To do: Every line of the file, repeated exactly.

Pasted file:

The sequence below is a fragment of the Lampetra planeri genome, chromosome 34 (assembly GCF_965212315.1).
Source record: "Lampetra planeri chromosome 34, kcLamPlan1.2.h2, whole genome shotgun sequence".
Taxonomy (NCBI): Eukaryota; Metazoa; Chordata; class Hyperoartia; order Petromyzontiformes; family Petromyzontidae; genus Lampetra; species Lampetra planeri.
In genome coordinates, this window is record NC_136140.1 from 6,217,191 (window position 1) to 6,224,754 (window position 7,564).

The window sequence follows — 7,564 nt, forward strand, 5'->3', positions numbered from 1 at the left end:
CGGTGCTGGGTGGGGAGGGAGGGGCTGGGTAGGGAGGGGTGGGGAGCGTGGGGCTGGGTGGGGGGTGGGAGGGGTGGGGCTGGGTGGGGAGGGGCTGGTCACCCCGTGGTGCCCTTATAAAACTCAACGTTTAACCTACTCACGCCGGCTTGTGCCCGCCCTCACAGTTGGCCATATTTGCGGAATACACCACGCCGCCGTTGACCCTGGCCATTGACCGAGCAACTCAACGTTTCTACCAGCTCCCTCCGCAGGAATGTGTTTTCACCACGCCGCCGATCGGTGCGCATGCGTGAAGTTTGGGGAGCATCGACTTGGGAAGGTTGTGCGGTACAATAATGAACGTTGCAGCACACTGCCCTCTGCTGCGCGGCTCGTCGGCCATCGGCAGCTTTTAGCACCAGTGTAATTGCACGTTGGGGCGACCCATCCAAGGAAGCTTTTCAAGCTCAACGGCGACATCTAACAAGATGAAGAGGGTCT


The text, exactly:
The sequence below is a fragment of the Lampetra planeri genome, chromosome 34 (assembly GCF_965212315.1).
Source record: "Lampetra planeri chromosome 34, kcLamPlan1.2.h2, whole genome shotgun sequence".
Taxonomy (NCBI): Eukaryota; Metazoa; Chordata; class Hyperoartia; order Petromyzontiformes; family Petromyzontidae; genus Lampetra; species Lampetra planeri.
In genome coordinates, this window is record NC_136140.1 from 6,217,191 (window position 1) to 6,224,754 (window position 7,564).

The window sequence follows — 7,564 nt, forward strand, 5'->3', positions numbered from 1 at the left end:
CGGTGCTGGGTGGGGAGGGAGGGGCTGGGTAGGGAGGGGTGGGGAGCGTGGGGCTGGGTGGGGGGTGGGAGGGGTGGGGCTGGGTGGGGAGGGGCTGGTCACCCCGTGGTGCCCTTATAAAACTCAACGTTTAACCTACTCACGCCGGCTTGTGCCCGCCCTCACAGTTGGCCATATTTGCGGAATACACCACGCCGCCGTTGACCCTGGCCATTGACCGAGCAACTCAACGTTTCTACCAGCTCCCTCCGCAGGAATGTGTTTTCACCACGCCGCCGATCGGTGCGCATGCGTGAAGTTTGGGGAGCATCGACTTGGGAAGGTTGTGCGGTACAATAATGAACGTTGCAGCACACTGCCCTCTGCTGCGCGGCTCGTCGGCCATCGGCAGCTTTTAGCACCAGTGTAATTGCACGTTGGGGCGACCCATCCAAGGAAGCTTTTCAAGCTCAACGGCGACATCTAACAAGATGAAGAGGGTCT